After the miraculous feeding of the 15 in Hospital de Orbigo, I accompanied my hospitalerio into town for some late night tapas and vino with the locals. Such late night excursions are a rarity on the Camino, as the doors of albergues are usually locked early to encourage early departures.
It’s always a good thing to make friends with keyholders.
On the way out of town in the morning — as always a little later than I had hoped — I ran into Frank from the night when there was no room in the inn. He was making exceptional time.
The hope today was to make it to Rabanal del Camino, the last village before a rather steep and desolate ascent. The confraternity of UK pilgrims has an albergue there, notorious for serving a proper tea on the lawn.
A rather strenuos trek, despite several cerveza stops including the charmingly windswept and eccentric “cowboy bar” found me more at odds with the landscape than I was used.
Why must there be a hill?
Why must there be a descent?
Am I there yet? (Where is there?)
How am I going to be able to put one foot in front of the other, again?
Through the final ascent into Rabanal, my anticipation of English hospitality is what kept me going.
Upon my arrival in Rabanal latish in the day (4?), my hopes began to sink. The first albergue was crowded with many rucksacks lined up across the front. Had everyone stopped here and not made into town to the British?
Lots of people milling the streets.
Behind the church, down an alley, once the parish priest’s maragata was where the British were supposed to be. Alas, upon the narrow wooden gate hung the devestating “completo” sign. Once again no room in the inn, and more importantly no tea.
I wandered about Rabanal morosely from some 15 minutes. Would I go on? It was far to the next village and it was rustic. Would I stay in one of Rabanl’s fancy hotels? I was poor. I didn’t know what I wanted, once I knew I couldn’t have what I wanted.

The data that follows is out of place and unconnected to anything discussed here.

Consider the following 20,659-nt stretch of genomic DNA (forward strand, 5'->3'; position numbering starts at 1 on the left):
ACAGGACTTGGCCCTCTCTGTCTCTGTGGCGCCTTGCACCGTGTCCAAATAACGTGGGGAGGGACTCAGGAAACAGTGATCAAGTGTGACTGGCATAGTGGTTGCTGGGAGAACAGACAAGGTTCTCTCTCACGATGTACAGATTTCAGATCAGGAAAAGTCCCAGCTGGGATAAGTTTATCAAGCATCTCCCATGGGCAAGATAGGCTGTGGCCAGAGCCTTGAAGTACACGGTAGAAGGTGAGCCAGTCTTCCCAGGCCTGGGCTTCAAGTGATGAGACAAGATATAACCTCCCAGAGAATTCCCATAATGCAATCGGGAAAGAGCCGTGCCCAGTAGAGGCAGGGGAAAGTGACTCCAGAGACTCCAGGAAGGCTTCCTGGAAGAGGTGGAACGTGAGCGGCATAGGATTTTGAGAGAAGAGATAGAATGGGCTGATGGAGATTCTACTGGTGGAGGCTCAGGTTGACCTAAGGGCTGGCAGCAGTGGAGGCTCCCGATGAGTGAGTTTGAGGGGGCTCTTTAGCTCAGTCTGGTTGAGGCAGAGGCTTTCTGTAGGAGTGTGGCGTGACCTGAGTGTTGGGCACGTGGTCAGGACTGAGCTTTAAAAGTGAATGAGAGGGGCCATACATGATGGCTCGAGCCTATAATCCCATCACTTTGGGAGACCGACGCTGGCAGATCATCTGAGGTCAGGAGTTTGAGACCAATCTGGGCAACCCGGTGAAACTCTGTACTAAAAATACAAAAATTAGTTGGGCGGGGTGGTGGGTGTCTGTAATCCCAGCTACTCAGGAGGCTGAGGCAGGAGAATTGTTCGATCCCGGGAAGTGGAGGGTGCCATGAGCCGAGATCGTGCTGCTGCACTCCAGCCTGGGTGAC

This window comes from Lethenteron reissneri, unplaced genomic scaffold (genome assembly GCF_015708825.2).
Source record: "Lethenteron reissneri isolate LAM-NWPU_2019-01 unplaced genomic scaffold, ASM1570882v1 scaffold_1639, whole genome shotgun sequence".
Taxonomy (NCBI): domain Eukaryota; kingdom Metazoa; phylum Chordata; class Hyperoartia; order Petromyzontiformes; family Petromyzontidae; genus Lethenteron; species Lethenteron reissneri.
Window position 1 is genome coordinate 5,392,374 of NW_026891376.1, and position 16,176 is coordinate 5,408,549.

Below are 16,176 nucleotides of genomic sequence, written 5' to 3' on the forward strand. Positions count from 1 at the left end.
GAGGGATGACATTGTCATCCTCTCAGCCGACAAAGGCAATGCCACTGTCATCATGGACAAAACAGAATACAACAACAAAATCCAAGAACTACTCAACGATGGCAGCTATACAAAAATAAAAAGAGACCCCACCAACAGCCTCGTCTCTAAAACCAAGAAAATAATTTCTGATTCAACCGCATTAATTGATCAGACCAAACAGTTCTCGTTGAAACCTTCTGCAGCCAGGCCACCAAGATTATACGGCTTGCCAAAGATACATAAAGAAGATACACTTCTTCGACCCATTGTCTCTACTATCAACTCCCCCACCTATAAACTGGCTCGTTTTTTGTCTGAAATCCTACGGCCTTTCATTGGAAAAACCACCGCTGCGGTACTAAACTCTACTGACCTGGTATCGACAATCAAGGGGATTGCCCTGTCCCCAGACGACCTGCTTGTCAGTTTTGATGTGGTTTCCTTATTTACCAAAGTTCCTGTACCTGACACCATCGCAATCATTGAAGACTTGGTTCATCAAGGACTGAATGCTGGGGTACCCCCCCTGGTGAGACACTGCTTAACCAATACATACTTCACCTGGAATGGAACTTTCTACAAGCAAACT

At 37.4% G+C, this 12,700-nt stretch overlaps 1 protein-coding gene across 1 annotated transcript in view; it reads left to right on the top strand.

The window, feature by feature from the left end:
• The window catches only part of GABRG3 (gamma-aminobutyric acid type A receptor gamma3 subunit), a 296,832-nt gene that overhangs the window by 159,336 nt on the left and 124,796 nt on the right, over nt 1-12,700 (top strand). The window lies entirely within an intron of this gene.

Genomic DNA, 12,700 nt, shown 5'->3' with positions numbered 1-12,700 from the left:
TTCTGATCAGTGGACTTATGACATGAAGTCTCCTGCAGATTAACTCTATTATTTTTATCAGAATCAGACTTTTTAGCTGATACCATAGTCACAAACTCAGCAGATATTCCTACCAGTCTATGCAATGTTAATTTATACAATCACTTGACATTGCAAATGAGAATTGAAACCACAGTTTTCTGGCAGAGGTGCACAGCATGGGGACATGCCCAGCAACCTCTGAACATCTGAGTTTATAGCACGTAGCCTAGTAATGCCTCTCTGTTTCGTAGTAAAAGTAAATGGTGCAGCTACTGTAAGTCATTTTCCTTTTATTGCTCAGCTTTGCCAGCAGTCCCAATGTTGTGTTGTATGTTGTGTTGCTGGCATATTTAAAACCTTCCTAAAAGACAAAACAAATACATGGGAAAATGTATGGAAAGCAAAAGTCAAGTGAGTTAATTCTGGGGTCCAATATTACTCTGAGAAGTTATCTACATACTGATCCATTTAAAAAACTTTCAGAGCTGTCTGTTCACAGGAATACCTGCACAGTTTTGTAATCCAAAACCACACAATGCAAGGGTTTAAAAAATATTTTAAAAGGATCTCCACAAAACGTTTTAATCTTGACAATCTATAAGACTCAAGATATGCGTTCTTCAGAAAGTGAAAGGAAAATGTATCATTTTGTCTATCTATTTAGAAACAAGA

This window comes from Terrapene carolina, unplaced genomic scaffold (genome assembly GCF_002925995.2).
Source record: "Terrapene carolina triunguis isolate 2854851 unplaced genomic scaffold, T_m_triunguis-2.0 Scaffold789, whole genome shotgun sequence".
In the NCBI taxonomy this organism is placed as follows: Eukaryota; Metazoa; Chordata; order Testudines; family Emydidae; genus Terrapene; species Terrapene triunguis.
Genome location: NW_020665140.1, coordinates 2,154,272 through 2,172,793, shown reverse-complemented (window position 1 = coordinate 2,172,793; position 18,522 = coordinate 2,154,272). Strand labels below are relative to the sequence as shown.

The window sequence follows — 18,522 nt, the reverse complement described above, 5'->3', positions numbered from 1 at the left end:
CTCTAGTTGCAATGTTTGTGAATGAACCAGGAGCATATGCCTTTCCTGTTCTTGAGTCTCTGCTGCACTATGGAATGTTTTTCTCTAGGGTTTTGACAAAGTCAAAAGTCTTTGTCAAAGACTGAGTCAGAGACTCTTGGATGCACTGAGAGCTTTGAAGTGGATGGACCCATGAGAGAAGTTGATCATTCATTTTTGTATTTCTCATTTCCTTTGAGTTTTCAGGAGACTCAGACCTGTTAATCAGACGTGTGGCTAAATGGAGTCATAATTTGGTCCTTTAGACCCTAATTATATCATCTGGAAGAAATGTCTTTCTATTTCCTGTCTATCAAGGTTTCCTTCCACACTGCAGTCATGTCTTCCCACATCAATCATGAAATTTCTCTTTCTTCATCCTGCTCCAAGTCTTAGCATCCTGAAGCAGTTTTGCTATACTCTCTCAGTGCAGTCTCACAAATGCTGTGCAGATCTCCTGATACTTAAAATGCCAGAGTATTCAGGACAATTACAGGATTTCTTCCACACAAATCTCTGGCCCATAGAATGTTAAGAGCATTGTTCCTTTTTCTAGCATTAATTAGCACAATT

But then, it occurred to me I wanted to rest. There was a private albergue with a nice courtyard. It wasn’t everything I had hoped, but it was a bed and meal.
I stumbled into the Refugio del Pilar, presented my credencial to the hospitalero and attempted to speak Spanish. These conversations all go the same: “uno cama, por favor,” “cuanto cuesta?” and then gesticulate from there for dinner time etc.
Here, though I was completely tongue-tied. It took me awhile to register what “cinqo euros” meant and he couldn’t figure out what “USA” meant. I tried “etats-unis,” “America,” “Obama” to no avail until from behind I heard “estados unidos.” Ah yes. That’s it. Thank god, for well-prepared Frenchmen.
Raphael had just resumed walking after taking a break as a hospitalero for a few days. He had started the Camino in his home of Dijon, 900km from St. Jean where I started; after several 50k days, his legs would go no further. This day, his first in several, he would go no further. And together we would walk the rest of the way to Santiago.